Tuesday, 1 August 2017


Today's Navigation - Aire and Calder

We did not begin today with much of a plan! Other than, perhaps, to make progress . . . Apart from a couple of isolated, short and not too heavy showers, it was a bright an sunny day.

Before we set off, Mike took a wander up the footpaths from the canal - probably much the same as the other two did last evening. He went as far as the new road which did not seem to be that busy this morning. No doubt is use will grow - several stub ends of access roads into what are presently fields which suggests that the city will be developing housing in this direction ere long. Certainly, just a little further along the road, house building is apace.

However, it was good to see a 'proper' meadow field.

Mike also spotted a stretch of really good blackberries so he and Alice added another tub to the two that were picked last night.

By then it was time to set off and within a short distance we were at Broadreach Lock. It still has seared memories of ten years ago!

We continued then up the river, passing under a couple of active railway bridges (unlike most yesterday which appeared to be disused) and also the new road.

We left the river for the short cut through Wakefield, passing through Fall Ing Lock. This has been notoriously difficult to operate in the past. It certainly was heavy, and slow both to empty and to fill, but perhaps not as challenging as we recalled from the past.

At the turning just above the lock and the associated flood gates, we stopped at the visitor mooring as Mike had spotted a timber merchant close by. He and Alcie walked along - we needed to make ourselves a new Calder and Hebble Handspike as our previous one seemed to fail to make it in the move from Take Five. The basis is a metre length of 75mm x 50mm (ie 3 by 2) but it will need to be shaped down to a square end.

Although there was a rubbish disposal point the previous elsan facility seems to have been withdrawn as all of the other doors in the block have different keys and we assume that they are for the small collection of eight residential boats moored at the corner.

We continued on the short distance to the Ruddy Duck mooring (or Barnsley Road Visitor Moorings as CaRT like to call them!) where we pulled in just before the flood lock so that we could walk to Sainsbury.

It took around 13 minutes - just as Google predicted - (well perhaps 15 minutes in our case but definitely no more!) It was time for a good re-stock so there was plenty to haul back to the boat. This is where we could do with some sort of trolley - if only we could find somewhere to hide it on the boat!

Close to the mooring is the Hepworth Gallery so, whilst Mike continued back to the boat to stow away at least the frozen items, the other two checked out the gallery to see if it was worth a visit this afternoon. The assessment seemed positive.

Time then for lunch. We we had finished, Christine wanted time to finish stowing the groceries so Mike and Alice set off to the gallery. Its stark angular shape is in contrast to the curvaceous nature of many of Hepworth's sculptures.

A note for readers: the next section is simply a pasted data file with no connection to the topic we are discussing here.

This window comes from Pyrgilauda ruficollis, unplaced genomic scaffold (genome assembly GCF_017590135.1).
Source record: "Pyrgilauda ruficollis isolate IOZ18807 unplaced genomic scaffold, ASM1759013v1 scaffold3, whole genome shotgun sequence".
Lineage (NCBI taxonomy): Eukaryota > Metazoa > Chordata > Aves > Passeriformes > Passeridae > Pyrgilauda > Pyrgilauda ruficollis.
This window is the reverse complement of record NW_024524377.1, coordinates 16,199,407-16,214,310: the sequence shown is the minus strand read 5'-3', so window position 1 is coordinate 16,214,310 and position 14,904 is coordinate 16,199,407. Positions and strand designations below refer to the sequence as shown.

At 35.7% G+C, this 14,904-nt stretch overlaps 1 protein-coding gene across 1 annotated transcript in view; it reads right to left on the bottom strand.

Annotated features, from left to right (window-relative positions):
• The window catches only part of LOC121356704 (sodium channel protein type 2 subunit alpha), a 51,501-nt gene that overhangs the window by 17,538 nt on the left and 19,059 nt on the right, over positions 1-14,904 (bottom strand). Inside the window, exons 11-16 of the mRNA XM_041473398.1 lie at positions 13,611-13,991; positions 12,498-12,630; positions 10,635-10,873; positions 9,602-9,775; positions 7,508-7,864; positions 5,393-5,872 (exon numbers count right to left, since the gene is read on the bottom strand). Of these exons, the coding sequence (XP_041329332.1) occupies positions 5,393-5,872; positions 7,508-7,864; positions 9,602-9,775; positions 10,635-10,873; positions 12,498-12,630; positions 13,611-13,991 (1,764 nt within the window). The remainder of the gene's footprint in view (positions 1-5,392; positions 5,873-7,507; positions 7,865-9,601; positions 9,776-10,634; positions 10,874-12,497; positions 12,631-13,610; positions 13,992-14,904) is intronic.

In addition to the permanent display of Barbara Hepworth's work and her associates, there is a special exhibition at the moment about Howard Hodgkin who died earlier this year. (Presumably the exhibition had already been planned).

The displays concentrated on his work that was inspired by many visits to India. His earlier work frequently used strong borders, as if to draw the viewer into his world. He said that he began by voyeuristically recording what he saw but gradually developed a sense of exploring himself through the paintings.

This work from a couple of years before he died has a  bare wood surround with no definite edge.

Hepworth started her career along with Henry Moore. She was born in Wakefield and he in nearby Castleford. They met at college and went together to London to pursue their studies. Although Hepworth spent much of her time in St Ives, where she moved with her second husband Ben Nicholson so that they could bring up their children away from the hostilities of the war.

Some of Moore's work is displayed right at the start of the galleries. This reclining figure - of indeterminate gender - was one of his first although he created very many more like this in his life.

One gallery is devoted to a collection of drawings and paintings that were commissioned to make a record of the war and its immediate aftermath. One by Minton suggests no only new found travel but also a sense of listless and loss of energy. Another by Pitchforth shows the devastation that bombing caused. Henry Moore captured the unofficial use of London's tube stations as overnight accommodation during bombing raids.

Another of Moore's reclining figures is displayed close to one of Hepworth's figure sculptures. At a distance, her form looks as if it follows Moore's ideas but closer up we could see that it has much more detail whilst Moore leaves us to take in just the texture of the surface.

Several of Hepworth's works include a mesh of strings or very thin rods. This one, called Wave II, was inspired by the surfing scenes that she enjoyed from her studios in Cornwall.

Christine persuaded Mike to buy her rather pretty pair of Hepworth-inspired blue earrings.

By now we had spent so long enjoying the galleries that we decided that it was better to stay put for the night!  It was still quite early so Mike and Alice wandered up to the old pack horse bridge to take a closer look at the Chantry Chapel. Sadly it is not often open so we could just admire it from outside.

2.0 Miles - 2 Locks


  1. We have a small folding trolley which fits neatly under one of our seats in the cockpit area. Very handy for when we are stocking up on beer and it folds flat so doesn't take up much space.

  2. But we keep our stock of solid fuel there . . . :)